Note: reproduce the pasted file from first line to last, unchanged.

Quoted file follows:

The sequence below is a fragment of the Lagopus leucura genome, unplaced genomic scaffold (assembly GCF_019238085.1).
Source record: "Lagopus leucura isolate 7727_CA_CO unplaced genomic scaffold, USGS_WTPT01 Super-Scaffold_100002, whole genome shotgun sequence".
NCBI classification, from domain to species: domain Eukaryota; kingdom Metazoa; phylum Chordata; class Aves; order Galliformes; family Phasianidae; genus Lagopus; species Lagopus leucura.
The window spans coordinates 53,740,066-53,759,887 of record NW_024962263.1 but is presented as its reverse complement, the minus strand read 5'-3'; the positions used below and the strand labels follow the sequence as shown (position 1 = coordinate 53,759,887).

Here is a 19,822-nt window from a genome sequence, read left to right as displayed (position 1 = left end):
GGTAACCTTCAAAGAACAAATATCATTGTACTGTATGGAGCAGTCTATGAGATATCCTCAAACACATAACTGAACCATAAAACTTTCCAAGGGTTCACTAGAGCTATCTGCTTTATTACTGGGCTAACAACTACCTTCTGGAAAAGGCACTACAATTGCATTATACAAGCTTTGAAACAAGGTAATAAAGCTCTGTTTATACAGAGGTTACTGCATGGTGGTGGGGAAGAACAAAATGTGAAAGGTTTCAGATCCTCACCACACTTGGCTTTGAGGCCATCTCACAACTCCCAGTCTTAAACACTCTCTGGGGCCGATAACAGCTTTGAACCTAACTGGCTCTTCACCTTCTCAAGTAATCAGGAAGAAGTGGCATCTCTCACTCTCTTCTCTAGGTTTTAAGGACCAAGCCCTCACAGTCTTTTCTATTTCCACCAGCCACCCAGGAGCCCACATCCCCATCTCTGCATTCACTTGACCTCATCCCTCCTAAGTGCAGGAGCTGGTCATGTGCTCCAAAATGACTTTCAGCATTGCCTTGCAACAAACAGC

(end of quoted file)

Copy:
The sequence below is a fragment of the Lagopus leucura genome, unplaced genomic scaffold (assembly GCF_019238085.1).
Source record: "Lagopus leucura isolate 7727_CA_CO unplaced genomic scaffold, USGS_WTPT01 Super-Scaffold_100002, whole genome shotgun sequence".
NCBI classification, from domain to species: domain Eukaryota; kingdom Metazoa; phylum Chordata; class Aves; order Galliformes; family Phasianidae; genus Lagopus; species Lagopus leucura.
The window spans coordinates 53,740,066-53,759,887 of record NW_024962263.1 but is presented as its reverse complement, the minus strand read 5'-3'; the positions used below and the strand labels follow the sequence as shown (position 1 = coordinate 53,759,887).

Here is a 19,822-nt window from a genome sequence, read left to right as displayed (position 1 = left end):
GGTAACCTTCAAAGAACAAATATCATTGTACTGTATGGAGCAGTCTATGAGATATCCTCAAACACATAACTGAACCATAAAACTTTCCAAGGGTTCACTAGAGCTATCTGCTTTATTACTGGGCTAACAACTACCTTCTGGAAAAGGCACTACAATTGCATTATACAAGCTTTGAAACAAGGTAATAAAGCTCTGTTTATACAGAGGTTACTGCATGGTGGTGGGGAAGAACAAAATGTGAAAGGTTTCAGATCCTCACCACACTTGGCTTTGAGGCCATCTCACAACTCCCAGTCTTAAACACTCTCTGGGGCCGATAACAGCTTTGAACCTAACTGGCTCTTCACCTTCTCAAGTAATCAGGAAGAAGTGGCATCTCTCACTCTCTTCTCTAGGTTTTAAGGACCAAGCCCTCACAGTCTTTTCTATTTCCACCAGCCACCCAGGAGCCCACATCCCCATCTCTGCATTCACTTGACCTCATCCCTCCTAAGTGCAGGAGCTGGTCATGTGCTCCAAAATGACTTTCAGCATTGCCTTGCAACAAACAGC